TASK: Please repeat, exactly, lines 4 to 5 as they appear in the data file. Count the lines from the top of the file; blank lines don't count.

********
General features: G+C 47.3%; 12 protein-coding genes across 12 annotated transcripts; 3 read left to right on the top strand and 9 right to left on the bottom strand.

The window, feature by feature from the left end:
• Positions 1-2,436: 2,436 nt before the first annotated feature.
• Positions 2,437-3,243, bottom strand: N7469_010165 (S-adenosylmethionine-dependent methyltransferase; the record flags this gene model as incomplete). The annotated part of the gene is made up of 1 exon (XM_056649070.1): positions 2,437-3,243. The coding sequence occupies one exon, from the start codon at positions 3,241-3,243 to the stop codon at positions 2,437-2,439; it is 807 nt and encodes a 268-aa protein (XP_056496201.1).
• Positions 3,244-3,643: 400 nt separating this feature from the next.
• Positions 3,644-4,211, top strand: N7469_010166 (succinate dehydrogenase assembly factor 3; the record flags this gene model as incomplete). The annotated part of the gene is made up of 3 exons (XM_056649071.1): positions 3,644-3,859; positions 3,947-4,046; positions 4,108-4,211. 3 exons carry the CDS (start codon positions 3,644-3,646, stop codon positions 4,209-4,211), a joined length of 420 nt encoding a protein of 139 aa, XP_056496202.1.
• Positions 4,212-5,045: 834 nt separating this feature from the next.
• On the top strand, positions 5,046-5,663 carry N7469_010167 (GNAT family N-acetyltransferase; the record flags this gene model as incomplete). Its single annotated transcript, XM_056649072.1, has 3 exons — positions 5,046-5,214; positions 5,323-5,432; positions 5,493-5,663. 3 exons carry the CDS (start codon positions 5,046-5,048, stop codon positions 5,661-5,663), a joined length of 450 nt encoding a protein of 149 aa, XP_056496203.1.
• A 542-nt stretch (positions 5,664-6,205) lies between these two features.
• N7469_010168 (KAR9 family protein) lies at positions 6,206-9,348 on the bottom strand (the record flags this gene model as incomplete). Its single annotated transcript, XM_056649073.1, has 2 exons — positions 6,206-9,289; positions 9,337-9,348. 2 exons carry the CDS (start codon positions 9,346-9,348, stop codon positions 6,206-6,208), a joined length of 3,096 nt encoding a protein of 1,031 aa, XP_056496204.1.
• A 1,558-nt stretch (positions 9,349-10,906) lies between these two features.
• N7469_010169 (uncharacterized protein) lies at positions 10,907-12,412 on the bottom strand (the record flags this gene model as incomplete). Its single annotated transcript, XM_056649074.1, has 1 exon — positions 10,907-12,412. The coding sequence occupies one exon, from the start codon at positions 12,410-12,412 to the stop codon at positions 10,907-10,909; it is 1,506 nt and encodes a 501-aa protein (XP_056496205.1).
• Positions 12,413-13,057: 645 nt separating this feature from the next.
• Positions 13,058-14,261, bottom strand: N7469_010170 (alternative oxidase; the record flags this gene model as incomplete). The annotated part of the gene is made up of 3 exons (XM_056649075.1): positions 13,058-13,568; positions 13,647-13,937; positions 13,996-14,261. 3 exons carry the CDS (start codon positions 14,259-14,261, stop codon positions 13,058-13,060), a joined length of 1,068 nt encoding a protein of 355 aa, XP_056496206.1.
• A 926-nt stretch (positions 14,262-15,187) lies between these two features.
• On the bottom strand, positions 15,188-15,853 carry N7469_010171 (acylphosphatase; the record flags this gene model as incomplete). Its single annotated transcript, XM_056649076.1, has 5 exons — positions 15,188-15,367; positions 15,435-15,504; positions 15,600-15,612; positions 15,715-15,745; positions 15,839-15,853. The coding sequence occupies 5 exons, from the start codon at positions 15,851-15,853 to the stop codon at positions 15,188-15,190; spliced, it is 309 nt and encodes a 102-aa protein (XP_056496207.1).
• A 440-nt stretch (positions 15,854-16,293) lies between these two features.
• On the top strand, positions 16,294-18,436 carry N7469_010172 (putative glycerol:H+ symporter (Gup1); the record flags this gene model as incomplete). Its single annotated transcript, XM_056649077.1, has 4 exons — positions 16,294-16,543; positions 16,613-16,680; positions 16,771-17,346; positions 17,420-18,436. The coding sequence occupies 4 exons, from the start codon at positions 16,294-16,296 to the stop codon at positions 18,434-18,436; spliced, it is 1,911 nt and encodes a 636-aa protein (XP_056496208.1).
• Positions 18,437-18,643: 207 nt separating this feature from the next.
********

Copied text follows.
• Positions 2,437-3,243, bottom strand: N7469_010165 (S-adenosylmethionine-dependent methyltransferase; the record flags this gene model as incomplete). The annotated part of the gene is made up of 1 exon (XM_056649070.1): positions 2,437-3,243. The coding sequence occupies one exon, from the start codon at positions 3,241-3,243 to the stop codon at positions 2,437-2,439; it is 807 nt and encodes a 268-aa protein (XP_056496201.1).
• Positions 3,244-3,643: 400 nt separating this feature from the next.